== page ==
Sunday, August 12, 2007
Returned from a week long vacation with no internet access and spent a couple of hours (:) ) catching up on Lowetide's posts from the last seven days. One of them talked about a list of the top thirty six players of all time. Which brings us to Stan Mikita, my favourite player growing up.
Stan Mikita's list of accomplishments is lengthy. He won one Cup (the Blackhawks of the 60s and early 70s likely should have won four or five but invariable fell short). He averaged over a point a game for his career, falling short of that mark the last few seasons though he was still productive for a guy nearing forty who had back problems. He also produced nearly a point a game in the playoffs. When he retired he was third overall in career points, second in assists.
You can read a little more about Mikita here.
Numbers and awards tell a lot but Mikita is an interesting player for many reasons. He came to Canada from Czechoslovakia as a eight year old and had to endure taunts beacuse he was a DP (displaced person), one of many who came from central and eastern Europe after World War Two. He was adopted by an aunt and uncle while his parents remained behind the Iron Curtain. When he started school he was placed in the kindergarten for three weeks because he could not speak English at all.
Even as a junior he played with a huge chip on his shoulder. His last season he won the scoring title and the MVP award, while amassing nearly 200 minutes in penalties. With Ted Lindsay as a mentor during his rookie season, Mikita continued this style of play for years. He would run into anyone, including Gordie Howe, who knocked the youngster cold with an elbow after Mikita gave him a little stick in one game. After a few seasons in the league (including his Cup) he realized that he might help the team a little more if he spent less time in the box. He went from being one of the most penalized (and dirtiest) players in the league to winning the Lady Byng in two consecutive seasons. He also won the Ross and Hart those years as well.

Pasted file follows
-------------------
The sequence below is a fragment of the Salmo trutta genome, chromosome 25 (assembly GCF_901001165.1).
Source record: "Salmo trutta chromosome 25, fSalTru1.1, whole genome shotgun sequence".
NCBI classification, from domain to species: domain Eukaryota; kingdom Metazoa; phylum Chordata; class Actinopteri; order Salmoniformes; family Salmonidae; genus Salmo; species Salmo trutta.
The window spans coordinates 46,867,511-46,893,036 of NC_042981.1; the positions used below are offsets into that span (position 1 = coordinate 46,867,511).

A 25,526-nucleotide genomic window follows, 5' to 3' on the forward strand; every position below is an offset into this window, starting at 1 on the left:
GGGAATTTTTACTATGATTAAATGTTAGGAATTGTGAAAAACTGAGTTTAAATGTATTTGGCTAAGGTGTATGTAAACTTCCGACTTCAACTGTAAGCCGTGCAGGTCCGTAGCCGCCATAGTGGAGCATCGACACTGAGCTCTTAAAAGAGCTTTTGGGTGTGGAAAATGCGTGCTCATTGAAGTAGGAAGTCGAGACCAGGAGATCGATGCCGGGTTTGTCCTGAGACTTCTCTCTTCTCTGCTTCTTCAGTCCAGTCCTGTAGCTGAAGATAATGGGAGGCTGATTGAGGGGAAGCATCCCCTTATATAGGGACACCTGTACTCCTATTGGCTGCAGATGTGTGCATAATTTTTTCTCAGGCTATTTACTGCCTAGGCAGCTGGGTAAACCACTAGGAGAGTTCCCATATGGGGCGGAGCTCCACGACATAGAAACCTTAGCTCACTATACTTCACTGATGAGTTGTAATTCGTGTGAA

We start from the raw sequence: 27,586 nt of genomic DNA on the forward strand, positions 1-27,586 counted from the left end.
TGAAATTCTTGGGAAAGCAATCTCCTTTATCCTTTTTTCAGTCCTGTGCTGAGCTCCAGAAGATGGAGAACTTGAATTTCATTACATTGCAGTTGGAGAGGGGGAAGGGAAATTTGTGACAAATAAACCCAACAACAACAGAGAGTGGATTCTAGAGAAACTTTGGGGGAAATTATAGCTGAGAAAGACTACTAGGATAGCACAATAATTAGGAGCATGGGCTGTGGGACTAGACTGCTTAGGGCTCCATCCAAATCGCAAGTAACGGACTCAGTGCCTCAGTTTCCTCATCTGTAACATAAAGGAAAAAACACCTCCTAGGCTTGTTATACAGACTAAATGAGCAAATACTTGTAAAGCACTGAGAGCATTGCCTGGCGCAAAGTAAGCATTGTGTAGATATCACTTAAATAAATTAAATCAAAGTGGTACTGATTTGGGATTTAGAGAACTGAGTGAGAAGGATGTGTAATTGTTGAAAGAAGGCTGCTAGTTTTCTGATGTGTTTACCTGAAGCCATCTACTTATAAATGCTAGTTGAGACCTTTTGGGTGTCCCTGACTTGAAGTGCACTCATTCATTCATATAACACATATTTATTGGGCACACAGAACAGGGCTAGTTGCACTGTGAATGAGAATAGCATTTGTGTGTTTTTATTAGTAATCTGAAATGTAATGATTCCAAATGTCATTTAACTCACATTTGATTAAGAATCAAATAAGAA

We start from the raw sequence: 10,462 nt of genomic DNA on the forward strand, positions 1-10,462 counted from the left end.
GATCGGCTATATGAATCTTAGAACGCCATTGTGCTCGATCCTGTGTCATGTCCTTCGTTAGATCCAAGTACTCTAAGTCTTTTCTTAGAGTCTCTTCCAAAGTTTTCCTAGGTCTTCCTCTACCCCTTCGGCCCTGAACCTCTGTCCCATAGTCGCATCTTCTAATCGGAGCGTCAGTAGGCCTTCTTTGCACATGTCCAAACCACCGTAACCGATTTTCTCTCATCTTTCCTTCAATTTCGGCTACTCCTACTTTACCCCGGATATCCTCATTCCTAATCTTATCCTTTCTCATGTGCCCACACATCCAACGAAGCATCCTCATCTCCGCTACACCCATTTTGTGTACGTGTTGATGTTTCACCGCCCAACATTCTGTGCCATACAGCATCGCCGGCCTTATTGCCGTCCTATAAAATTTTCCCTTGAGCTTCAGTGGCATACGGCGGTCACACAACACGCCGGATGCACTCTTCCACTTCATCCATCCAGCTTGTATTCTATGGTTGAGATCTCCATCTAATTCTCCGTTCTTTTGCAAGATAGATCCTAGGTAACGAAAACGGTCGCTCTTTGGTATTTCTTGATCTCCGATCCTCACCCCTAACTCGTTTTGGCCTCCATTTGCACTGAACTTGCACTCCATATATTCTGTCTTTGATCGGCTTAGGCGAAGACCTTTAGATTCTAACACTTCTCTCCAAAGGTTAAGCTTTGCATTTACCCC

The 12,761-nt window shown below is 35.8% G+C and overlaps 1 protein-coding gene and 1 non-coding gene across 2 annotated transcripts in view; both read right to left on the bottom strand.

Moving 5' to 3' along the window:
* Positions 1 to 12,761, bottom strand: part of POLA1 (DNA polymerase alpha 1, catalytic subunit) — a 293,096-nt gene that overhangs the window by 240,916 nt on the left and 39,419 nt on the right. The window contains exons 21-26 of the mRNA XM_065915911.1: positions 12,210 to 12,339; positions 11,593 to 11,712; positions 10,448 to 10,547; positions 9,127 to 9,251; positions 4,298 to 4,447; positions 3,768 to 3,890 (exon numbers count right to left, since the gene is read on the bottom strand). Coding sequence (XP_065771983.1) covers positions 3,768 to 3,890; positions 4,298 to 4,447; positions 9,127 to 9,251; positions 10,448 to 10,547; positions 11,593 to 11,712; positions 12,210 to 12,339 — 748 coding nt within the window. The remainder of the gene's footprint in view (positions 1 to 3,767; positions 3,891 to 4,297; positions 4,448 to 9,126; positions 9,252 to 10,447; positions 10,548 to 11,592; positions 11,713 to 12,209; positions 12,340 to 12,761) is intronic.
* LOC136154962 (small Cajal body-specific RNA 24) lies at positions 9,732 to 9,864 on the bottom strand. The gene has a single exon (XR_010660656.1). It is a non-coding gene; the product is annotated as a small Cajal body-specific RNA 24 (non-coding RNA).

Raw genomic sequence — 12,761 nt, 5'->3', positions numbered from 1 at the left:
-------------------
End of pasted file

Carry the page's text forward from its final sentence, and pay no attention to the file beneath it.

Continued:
The impressive thing about Mikita was that he was a complete player. He was primarily a playmaker but he scord thirty goals or more nine times. He was a terrific faceoff man and an excellent penalty killer. He had the anticipation, the hockey sense, that all of the great players have. And he could check.
I'm proud of the game afterwards. I'm on the ice for five of our goals, I've got a goal and three assists and they didn't score when I was out there. That's the idea of the game. Score if you can but make sure the other team doesn't. From his autobiography, talking about a 6-4 victory over the Rangers near the end of the 68-69 season.
One of the alltime greats and a guy whose career and skill set were pretty unique. The transformation from "Le Petit Diable" to Lady Byng winner. A guy who put up points but was regarded as a terrific two way player year after year. My Dad talks about Steve Yzerman as a comparable and while their careers were a little different Yzerman may be close. Except Mikita was a lot better.
Posted by Black Dog at 3:17 PM